My Kid Goes to a Sudbury School

A couple of years ago, when my son Max was 8.5 or 9 years old, we saw a video about Sudbury Valley School. When the video was over, I looked at my son. He had tears in his eyes. He said, “Mom, why can’t all schools be this way?” I won’t argue here that all schools should be this way. I can’t presume to know what’s best for all children. I do, however, know that the public school model is not what’s best for Max for many reasons, which is why we chose to homeschool.

I love homeschooling. I love that we can make our own schedule, and I love the freedom to go where we want when we want. I love that we can spend as much time with our friends as we want, learning and playing together. I love that when all the other children are locked in doors, we have the world to ourselves from 8 AM to 3 PM, and usually at a discount price. Max loves homeschooling, too. However, he has said for years that he would rather go to his idea of the perfect school than homeschool. We didn’t know if this was his truth, or if his ideal school even existed. We just knew that we wanted to honor our son, and when we discovered the Sudbury model, we said that if ever we saw a way, we would try to get him to one.

Here we are, approaching school on Max's first day.

Here we are, approaching school on Max’s first day.

Last fall, when my husband finished his degree and struggled to find a job in Kansas City, we decided to branch out. Keeping Max in mind, we said we would first only apply to cities which had a Sudbury school. (You can find the list here.) When a friend informed us of a job in his town, Harrisburg, home of The Circle School, we thought it was meant to be, so we went for it. Jeff got the job, and though it was hard to leave our beloved home and all our friends, we moved to Harrisburg January 1st. (You can read more about The Circle School by following the link, and while you are there, check out the blog.)

“At The Circle School and other self-directed, democratic schools, agency in community is the heart of our daily practice. Children come to school and live their lives — choosing, experiencing, reflecting, and choosing again — mindful or reminded of the community around them.” ~ Jim Reitmulder, “Agency, Attention, Mistakes, and School”

I must admit that I was hesitant to send Max to school, and even though we moved here largely for that purpose, I had a hard time believing that The Circle School would be everything we’d hoped. While the idea seemed good, we really didn’t know what to expect to see in practice. I was fully prepared to be disappointed at the tour and to go home and say, “Well, we gave it a shot. Let’s continue homeschooling.” However, when we actually arrived, what we found was pretty amazing.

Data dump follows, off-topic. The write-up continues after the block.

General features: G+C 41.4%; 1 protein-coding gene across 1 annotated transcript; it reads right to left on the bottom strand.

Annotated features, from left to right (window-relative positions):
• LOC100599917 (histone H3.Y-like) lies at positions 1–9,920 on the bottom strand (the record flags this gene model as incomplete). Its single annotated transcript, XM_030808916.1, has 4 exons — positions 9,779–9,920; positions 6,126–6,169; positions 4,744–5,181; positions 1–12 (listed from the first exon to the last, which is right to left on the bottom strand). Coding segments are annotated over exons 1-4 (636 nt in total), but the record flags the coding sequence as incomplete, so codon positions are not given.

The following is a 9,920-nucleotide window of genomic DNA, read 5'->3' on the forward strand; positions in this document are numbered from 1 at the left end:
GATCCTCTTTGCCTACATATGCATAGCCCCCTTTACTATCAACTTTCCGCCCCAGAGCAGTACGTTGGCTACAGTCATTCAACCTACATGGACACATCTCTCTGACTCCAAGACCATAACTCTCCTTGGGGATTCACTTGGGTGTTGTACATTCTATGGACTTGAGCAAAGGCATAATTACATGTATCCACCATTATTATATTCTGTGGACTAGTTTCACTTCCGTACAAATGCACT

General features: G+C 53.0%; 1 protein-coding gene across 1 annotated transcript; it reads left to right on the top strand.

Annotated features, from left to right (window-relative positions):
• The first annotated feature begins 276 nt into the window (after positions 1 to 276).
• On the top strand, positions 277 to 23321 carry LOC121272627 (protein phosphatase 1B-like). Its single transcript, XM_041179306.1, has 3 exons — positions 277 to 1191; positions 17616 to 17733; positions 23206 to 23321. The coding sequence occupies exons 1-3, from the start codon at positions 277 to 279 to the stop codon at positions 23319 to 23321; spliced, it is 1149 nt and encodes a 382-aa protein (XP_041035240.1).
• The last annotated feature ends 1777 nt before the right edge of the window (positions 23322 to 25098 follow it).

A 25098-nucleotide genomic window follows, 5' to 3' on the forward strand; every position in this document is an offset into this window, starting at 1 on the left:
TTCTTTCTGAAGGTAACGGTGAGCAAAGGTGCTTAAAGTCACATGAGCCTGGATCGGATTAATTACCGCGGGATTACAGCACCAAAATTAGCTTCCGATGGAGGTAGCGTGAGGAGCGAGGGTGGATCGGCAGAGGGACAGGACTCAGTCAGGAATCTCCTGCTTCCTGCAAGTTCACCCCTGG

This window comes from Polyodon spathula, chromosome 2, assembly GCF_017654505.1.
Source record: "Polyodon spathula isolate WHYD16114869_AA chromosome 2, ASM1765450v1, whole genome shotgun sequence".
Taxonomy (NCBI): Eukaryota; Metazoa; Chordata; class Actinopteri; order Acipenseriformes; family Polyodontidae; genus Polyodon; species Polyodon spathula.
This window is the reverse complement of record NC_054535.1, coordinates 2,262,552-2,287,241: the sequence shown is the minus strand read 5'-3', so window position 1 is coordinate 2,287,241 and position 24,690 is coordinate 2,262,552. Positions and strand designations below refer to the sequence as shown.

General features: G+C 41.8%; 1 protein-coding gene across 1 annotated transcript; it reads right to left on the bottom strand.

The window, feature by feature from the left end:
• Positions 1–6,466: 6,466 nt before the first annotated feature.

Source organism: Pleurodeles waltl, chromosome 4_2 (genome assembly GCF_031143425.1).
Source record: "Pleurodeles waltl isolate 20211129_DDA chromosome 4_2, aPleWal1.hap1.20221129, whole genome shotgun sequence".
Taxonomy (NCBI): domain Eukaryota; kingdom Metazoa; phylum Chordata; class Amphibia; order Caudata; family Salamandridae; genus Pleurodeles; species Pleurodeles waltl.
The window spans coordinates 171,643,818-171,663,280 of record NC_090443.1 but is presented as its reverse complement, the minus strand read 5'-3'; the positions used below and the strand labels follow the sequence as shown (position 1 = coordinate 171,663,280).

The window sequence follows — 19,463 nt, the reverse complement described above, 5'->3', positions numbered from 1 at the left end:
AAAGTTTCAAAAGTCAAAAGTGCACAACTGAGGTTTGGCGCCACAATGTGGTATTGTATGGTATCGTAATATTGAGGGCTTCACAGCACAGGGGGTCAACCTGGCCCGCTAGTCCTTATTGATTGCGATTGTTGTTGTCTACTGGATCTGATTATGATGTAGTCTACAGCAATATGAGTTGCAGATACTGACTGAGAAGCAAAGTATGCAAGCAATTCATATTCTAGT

We first had a meeting with Jim Rietmulder, co-founder and staff member, before touring the grounds. What struck me about Jim was how incredibly patient and attentive he was. Max can take a while to formulate his thoughts, especially when nervous, and Jim not only waited for Max to find his words, but he appeared to be genuinely invested in what Max had to say. And when he responded, he was thoughtful of Max’s concerns, and he treated Max with the same respect and regard as he would an adult. He didn’t dumb down his language, laugh when Max was “cute,” nor did he dismiss anything which may have seemed trivial to some. For instance, I believe the two of them spoke for at least 15 minutes about video game ratings, what constitutes “gore” and “violence” in a game, what type of gore or violence is allowed, and how the rules about the two can and do change based on the comfort levels of those in the community. This is important kid stuff that is often ignored by adults in institutional settings, or simply avoided by blanket rules which can be unfair or unreasonable.

During our meeting, several kids walked by and peeked in to see what we were doing. Most of them offered a friendly wave. When we toured the school, though the children all seemed to be doing something different, there was a unifying theme. They all appeared to be happy, and they were all engaged. Some were playing Minecraft in the computer room, navigating and negotiating the server they had created. Some were in the art room, some were eating or preparing food, and some were just chatting. We saw two teens lazily holding hands and gazing into each other’s eyes. (Jeff and I both assumed that was all those two probably do, but I later discovered that they are two of the most active students carrying much responsibility in the school.)